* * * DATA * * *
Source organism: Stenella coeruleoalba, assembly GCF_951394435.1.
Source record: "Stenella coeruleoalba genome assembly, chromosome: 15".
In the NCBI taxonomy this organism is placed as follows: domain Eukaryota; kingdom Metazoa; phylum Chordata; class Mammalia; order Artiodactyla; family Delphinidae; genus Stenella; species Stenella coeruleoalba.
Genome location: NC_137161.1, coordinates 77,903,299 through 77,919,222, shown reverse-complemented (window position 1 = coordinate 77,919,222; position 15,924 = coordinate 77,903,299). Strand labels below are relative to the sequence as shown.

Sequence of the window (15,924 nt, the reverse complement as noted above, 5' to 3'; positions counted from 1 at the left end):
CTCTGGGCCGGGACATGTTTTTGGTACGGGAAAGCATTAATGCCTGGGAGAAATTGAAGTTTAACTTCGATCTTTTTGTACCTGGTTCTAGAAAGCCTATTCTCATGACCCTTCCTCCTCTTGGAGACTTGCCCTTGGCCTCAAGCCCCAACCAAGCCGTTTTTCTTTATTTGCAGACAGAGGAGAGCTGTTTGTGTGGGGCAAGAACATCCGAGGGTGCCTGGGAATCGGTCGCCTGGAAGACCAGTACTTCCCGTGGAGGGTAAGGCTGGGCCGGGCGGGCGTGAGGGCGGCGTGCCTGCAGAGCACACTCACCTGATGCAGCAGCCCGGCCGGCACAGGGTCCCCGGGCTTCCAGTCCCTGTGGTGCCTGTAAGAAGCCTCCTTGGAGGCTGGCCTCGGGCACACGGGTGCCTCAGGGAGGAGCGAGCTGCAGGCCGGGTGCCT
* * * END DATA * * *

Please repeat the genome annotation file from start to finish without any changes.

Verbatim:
Source organism: Stenella coeruleoalba, assembly GCF_951394435.1.
Source record: "Stenella coeruleoalba genome assembly, chromosome: 15".
In the NCBI taxonomy this organism is placed as follows: domain Eukaryota; kingdom Metazoa; phylum Chordata; class Mammalia; order Artiodactyla; family Delphinidae; genus Stenella; species Stenella coeruleoalba.
Genome location: NC_137161.1, coordinates 77,903,299 through 77,919,222, shown reverse-complemented (window position 1 = coordinate 77,919,222; position 15,924 = coordinate 77,903,299). Strand labels below are relative to the sequence as shown.

Sequence of the window (15,924 nt, the reverse complement as noted above, 5' to 3'; positions counted from 1 at the left end):
CTCTGGGCCGGGACATGTTTTTGGTACGGGAAAGCATTAATGCCTGGGAGAAATTGAAGTTTAACTTCGATCTTTTTGTACCTGGTTCTAGAAAGCCTATTCTCATGACCCTTCCTCCTCTTGGAGACTTGCCCTTGGCCTCAAGCCCCAACCAAGCCGTTTTTCTTTATTTGCAGACAGAGGAGAGCTGTTTGTGTGGGGCAAGAACATCCGAGGGTGCCTGGGAATCGGTCGCCTGGAAGACCAGTACTTCCCGTGGAGGGTAAGGCTGGGCCGGGCGGGCGTGAGGGCGGCGTGCCTGCAGAGCACACTCACCTGATGCAGCAGCCCGGCCGGCACAGGGTCCCCGGGCTTCCAGTCCCTGTGGTGCCTGTAAGAAGCCTCCTTGGAGGCTGGCCTCGGGCACACGGGTGCCTCAGGGAGGAGCGAGCTGCAGGCCGGGTGCCT